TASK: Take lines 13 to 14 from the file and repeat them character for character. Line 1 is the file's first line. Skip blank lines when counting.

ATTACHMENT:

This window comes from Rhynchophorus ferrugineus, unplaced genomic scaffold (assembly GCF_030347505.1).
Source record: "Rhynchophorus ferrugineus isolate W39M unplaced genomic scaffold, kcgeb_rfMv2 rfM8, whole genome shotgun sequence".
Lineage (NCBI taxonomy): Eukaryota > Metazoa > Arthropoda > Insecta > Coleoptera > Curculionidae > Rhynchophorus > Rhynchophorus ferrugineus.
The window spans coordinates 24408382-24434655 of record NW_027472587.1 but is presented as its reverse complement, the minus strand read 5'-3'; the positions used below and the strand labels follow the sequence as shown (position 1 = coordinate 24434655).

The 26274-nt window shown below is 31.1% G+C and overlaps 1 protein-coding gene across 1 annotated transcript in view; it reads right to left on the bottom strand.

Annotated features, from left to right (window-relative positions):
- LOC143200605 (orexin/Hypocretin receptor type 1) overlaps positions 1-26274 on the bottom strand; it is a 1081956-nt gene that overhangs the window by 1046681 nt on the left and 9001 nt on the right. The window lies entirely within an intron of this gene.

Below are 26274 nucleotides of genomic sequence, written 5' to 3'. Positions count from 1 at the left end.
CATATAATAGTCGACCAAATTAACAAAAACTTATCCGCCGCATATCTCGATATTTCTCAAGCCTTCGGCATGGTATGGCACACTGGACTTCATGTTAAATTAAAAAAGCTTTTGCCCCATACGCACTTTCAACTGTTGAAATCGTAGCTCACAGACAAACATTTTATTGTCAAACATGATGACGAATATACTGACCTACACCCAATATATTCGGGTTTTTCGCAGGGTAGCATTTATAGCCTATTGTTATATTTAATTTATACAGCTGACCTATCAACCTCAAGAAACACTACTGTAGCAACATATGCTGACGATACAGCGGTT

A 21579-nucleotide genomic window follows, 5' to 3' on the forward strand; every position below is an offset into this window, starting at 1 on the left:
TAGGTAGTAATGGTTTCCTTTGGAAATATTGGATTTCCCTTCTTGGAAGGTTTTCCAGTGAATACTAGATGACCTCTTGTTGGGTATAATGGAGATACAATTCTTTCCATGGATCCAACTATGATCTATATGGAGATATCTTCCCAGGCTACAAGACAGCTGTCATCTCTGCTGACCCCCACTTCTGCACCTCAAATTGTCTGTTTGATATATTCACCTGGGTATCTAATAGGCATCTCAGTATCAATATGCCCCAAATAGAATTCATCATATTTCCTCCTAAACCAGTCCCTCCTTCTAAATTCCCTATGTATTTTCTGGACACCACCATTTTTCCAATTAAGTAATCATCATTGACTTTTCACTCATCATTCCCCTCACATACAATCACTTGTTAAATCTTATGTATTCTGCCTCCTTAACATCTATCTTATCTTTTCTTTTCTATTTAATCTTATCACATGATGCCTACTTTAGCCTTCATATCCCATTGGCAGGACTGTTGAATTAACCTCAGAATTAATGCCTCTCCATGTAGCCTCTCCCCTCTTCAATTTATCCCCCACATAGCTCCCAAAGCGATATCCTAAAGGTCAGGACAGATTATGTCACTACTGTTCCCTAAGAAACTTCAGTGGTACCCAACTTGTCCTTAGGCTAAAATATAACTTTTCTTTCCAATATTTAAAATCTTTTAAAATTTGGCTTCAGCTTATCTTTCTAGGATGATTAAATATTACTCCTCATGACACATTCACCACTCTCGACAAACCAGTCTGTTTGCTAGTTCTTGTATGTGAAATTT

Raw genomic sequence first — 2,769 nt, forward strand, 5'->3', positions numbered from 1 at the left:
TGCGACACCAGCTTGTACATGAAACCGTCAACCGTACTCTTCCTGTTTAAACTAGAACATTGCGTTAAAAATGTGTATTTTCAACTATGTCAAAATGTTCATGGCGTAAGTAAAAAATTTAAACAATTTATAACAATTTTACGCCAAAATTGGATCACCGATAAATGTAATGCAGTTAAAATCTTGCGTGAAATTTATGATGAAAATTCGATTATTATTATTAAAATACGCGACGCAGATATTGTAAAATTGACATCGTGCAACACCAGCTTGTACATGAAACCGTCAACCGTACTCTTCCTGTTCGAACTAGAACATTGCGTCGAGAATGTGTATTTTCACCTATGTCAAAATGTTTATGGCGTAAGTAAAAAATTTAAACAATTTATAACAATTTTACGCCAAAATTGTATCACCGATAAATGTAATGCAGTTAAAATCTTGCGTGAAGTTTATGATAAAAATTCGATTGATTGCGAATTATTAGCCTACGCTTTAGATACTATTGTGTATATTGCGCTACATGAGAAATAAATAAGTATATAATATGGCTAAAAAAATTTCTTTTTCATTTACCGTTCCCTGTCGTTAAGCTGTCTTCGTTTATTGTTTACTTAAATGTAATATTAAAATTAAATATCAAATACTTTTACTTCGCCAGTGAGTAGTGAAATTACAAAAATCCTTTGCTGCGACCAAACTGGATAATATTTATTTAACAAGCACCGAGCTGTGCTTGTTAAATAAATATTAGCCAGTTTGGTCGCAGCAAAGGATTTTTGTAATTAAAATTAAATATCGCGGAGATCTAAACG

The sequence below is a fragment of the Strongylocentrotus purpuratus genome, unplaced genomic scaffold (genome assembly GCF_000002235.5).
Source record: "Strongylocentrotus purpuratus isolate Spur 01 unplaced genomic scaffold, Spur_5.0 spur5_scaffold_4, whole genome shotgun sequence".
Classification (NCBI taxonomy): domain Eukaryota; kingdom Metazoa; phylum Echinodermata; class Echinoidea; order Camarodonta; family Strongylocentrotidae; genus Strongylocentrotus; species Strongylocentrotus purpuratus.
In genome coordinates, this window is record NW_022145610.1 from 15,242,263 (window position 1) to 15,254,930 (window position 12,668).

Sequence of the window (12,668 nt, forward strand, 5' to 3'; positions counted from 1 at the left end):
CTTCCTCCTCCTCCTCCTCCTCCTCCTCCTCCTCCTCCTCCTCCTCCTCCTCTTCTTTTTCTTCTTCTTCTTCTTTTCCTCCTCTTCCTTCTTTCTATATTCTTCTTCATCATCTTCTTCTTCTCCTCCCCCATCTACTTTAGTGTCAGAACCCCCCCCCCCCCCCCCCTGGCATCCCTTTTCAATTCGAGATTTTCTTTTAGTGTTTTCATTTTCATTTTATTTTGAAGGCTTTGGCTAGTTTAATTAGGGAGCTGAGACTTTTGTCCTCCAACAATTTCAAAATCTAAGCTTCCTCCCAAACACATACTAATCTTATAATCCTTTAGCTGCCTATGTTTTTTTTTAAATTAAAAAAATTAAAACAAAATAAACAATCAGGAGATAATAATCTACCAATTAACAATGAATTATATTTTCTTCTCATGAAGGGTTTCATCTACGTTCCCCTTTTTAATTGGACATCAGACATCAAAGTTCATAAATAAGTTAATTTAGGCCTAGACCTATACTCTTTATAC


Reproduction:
TGCGACACCAGCTTGTACATGAAACCGTCAACCGTACTCTTCCTGTTTAAACTAGAACATTGCGTTAAAAATGTGTATTTTCAACTATGTCAAAATGTTCATGGCGTAAGTAAAAAATTTAAACAATTTATAACAATTTTACGCCAAAATTGGATCACCGATAAATGTAATGCAGTTAAAATCTTGCGTGAAATTTATGATGAAAATTCGATTATTATTATTAAAATACGCGACGCAGATATTGTAAAATTGACATCGTGCAACACCAGCTTGTACATGAAACCGTCAACCGTACTCTTCCTGTTCGAACTAGAACATTGCGTCGAGAATGTGTATTTTCACCTATGTCAAAATGTTTATGGCGTAAGTAAAAAATTTAAACAATTTATAACAATTTTACGCCAAAATTGTATCACCGATAAATGTAATGCAGTTAAAATCTTGCGTGAAGTTTATGATAAAAATTCGATTGATTGCGAATTATTAGCCTACGCTTTAGATACTATTGTGTATATTGCGCTACATGAGAAATAAATAAGTATATAATATGGCTAAAAAAATTTCTTTTTCATTTACCGTTCCCTGTCGTTAAGCTGTCTTCGTTTATTGTTTACTTAAATGTAATATTAAAATTAAATATCAAATACTTTTACTTCGCCAGTGAGTAGTGAAATTACAAAAATCCTTTGCTGCGACCAAACTGGATAATATTTATTTAACAAGCACCGAGCTGTGCTTGTTAAATAAATATTAGCCAGTTTGGTCGCAGCAAAGGATTTTTGTAATTAAAATTAAATATCGCGGAGATCTAAACG

The sequence below is a fragment of the Strongylocentrotus purpuratus genome, unplaced genomic scaffold (genome assembly GCF_000002235.5).